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Thread: Can a thing be both true and false at the same time?

  1. #21
    Live and learn anunitu's Avatar
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    Re: Can a thing be both true and false at the same time?

    From the little weasel description,I imagine you were not a fan of him also...
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    Re: Can a thing be both true and false at the same time?

    There are times when algebra doesn't work:
    If A = B then A+B = 2A = 2B is correct in all situations but under the same hypothesis A/B = 1 is not correct in at least one case.

    This is an example of math is not always logical. If A=0...
    Last edited by DragonsFriend; 12 Jul 2016 at 10:02.

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    Re: Can a thing be both true and false at the same time?

    I can be both awake and not alert at all.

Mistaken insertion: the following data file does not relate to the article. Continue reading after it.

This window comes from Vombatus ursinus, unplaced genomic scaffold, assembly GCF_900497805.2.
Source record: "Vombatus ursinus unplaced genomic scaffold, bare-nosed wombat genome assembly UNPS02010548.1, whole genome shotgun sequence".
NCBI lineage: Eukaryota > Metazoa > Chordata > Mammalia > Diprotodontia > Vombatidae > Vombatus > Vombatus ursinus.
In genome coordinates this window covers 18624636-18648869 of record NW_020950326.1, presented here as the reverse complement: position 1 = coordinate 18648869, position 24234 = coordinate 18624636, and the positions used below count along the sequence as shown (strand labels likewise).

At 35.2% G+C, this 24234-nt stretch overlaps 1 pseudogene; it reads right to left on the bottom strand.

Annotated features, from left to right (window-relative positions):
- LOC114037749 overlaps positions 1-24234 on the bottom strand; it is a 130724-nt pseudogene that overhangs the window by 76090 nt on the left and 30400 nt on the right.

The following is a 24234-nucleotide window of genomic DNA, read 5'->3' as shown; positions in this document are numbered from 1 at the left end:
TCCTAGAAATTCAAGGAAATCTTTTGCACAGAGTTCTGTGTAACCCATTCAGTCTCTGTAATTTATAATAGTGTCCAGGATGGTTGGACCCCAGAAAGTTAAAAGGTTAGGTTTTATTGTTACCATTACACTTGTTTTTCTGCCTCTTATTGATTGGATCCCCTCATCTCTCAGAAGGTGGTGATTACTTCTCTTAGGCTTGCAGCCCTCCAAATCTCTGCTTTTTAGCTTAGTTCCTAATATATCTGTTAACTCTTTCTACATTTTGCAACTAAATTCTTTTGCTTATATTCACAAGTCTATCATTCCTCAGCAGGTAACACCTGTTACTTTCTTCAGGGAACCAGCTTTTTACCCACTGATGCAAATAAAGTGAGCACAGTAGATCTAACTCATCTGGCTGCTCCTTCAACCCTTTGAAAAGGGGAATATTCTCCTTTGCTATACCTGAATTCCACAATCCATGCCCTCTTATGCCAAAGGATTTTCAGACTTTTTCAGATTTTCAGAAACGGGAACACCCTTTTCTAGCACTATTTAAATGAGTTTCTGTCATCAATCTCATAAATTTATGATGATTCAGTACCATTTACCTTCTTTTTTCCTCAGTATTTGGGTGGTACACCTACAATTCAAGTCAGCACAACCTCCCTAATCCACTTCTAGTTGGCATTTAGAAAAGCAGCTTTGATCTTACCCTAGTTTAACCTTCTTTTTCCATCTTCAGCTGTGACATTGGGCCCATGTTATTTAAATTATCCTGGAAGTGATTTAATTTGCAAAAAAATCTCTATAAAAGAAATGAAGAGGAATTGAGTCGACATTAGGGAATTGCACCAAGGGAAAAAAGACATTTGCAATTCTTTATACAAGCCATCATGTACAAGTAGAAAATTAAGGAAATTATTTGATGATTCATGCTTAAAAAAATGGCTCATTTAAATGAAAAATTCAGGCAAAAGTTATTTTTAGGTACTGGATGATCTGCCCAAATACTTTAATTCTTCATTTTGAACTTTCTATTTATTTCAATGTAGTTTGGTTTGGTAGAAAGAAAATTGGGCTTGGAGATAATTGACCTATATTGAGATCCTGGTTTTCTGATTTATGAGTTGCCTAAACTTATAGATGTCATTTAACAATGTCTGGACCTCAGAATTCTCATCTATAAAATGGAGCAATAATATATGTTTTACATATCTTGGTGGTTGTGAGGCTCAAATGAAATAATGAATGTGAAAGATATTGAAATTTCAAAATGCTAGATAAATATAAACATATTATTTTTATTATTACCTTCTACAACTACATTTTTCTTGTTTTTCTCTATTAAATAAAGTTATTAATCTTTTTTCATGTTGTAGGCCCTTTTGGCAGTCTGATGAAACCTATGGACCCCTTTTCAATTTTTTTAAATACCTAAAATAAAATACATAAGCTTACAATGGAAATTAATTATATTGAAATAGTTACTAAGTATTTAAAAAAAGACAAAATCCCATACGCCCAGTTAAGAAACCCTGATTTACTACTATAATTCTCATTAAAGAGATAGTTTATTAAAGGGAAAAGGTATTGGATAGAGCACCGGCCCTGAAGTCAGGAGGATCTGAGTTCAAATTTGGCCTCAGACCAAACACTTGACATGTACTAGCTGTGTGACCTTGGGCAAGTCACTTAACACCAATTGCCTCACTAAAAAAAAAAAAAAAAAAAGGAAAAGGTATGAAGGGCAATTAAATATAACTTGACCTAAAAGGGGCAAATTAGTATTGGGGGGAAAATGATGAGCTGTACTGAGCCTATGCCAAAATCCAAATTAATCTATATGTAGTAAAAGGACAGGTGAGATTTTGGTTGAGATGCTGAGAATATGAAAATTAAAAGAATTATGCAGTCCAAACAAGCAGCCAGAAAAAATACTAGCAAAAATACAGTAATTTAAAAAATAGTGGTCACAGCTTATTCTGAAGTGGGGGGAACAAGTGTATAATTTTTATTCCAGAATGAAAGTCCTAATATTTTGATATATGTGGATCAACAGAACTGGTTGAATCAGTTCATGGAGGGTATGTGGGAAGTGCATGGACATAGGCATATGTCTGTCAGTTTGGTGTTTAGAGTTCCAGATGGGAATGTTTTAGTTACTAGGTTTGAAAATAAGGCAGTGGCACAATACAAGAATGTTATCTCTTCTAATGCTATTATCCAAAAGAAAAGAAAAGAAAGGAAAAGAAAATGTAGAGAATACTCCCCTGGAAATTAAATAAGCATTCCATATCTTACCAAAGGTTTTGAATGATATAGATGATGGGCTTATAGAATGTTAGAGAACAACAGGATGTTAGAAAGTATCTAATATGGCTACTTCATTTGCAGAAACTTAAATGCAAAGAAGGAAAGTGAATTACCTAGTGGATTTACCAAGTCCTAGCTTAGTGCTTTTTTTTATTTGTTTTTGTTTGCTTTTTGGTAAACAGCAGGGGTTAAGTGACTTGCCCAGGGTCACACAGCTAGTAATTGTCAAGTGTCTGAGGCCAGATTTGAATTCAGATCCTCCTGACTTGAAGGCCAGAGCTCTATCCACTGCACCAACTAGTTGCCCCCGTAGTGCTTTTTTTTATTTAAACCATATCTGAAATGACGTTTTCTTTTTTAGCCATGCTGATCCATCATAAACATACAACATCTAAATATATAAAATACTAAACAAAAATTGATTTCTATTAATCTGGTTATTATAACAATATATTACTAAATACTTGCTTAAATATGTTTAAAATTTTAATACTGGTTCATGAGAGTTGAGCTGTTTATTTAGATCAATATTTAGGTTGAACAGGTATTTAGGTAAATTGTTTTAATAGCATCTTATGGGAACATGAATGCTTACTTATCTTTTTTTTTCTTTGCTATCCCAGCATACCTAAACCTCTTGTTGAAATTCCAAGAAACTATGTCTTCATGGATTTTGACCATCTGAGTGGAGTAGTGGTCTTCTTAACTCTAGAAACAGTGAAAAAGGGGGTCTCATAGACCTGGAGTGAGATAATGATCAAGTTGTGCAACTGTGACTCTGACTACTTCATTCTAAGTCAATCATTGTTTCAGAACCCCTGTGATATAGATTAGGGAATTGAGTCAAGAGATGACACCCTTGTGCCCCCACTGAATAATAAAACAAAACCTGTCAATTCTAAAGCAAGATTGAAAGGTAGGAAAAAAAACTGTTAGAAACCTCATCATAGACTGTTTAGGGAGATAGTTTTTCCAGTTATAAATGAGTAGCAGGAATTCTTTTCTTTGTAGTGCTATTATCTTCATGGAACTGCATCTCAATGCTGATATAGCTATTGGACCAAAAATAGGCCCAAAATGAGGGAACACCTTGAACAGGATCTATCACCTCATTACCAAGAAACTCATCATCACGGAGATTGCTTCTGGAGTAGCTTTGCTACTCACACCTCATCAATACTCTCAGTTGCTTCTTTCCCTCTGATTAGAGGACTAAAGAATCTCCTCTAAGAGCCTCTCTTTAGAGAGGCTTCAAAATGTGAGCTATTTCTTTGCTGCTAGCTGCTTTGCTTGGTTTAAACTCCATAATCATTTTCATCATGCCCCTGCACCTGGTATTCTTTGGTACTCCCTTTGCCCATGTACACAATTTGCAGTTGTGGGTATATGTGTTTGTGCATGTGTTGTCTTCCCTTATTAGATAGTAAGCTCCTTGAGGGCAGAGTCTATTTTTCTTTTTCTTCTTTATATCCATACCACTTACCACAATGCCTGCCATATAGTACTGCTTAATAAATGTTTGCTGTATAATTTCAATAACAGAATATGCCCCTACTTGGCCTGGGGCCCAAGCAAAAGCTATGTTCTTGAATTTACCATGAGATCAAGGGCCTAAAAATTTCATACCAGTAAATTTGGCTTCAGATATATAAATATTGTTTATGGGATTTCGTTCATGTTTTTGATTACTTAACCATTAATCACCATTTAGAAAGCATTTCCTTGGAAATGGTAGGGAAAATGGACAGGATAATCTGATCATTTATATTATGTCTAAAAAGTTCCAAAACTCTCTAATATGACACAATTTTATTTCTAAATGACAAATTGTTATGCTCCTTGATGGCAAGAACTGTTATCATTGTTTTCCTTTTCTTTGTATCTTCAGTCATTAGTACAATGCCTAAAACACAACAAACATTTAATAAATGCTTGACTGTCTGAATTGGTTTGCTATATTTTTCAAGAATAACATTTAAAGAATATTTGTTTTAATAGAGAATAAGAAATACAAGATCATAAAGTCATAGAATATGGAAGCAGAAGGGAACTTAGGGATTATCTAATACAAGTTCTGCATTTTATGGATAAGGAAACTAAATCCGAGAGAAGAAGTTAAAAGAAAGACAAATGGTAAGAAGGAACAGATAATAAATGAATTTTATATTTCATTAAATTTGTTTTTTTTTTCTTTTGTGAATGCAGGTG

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    Lord Contrarian Denarius's Avatar
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    Re: Can a thing be both true and false at the same time?

    Quote Originally Posted by DragonsFriend View Post
    In math:
    48÷2(9+3) = 2 is false because the parenthesis are calculated first so you have 48÷2x12 and the rest of the operation is performed left to right. 24x12=288
    Actually, there is the argument that using an obelus instead of a solidus implies that everything before it is the numerator and everything after it is the denominator. Making it a complex fraction, which you would simplify to two.

    There are other arguments as well. You'd know that if you followed my link.
    Last edited by Denarius; 12 Jul 2016 at 14:03.
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    Re: Can a thing be both true and false at the same time?

    Quote Originally Posted by Denarius View Post
    Actually, there is the argument that using an obelus instead of a solidus implies that everything before it is the numerator and everything after it is the denominator. Making it a complex fraction, which you would simplify to two.

    There are other arguments as well. You'd know that if you followed my link.
    If you had taken the time to view the note on the statement you would have found exactly what I stated. The parenthesis make that part of the operation first instead of last and division and multiplication are taken in order left to right.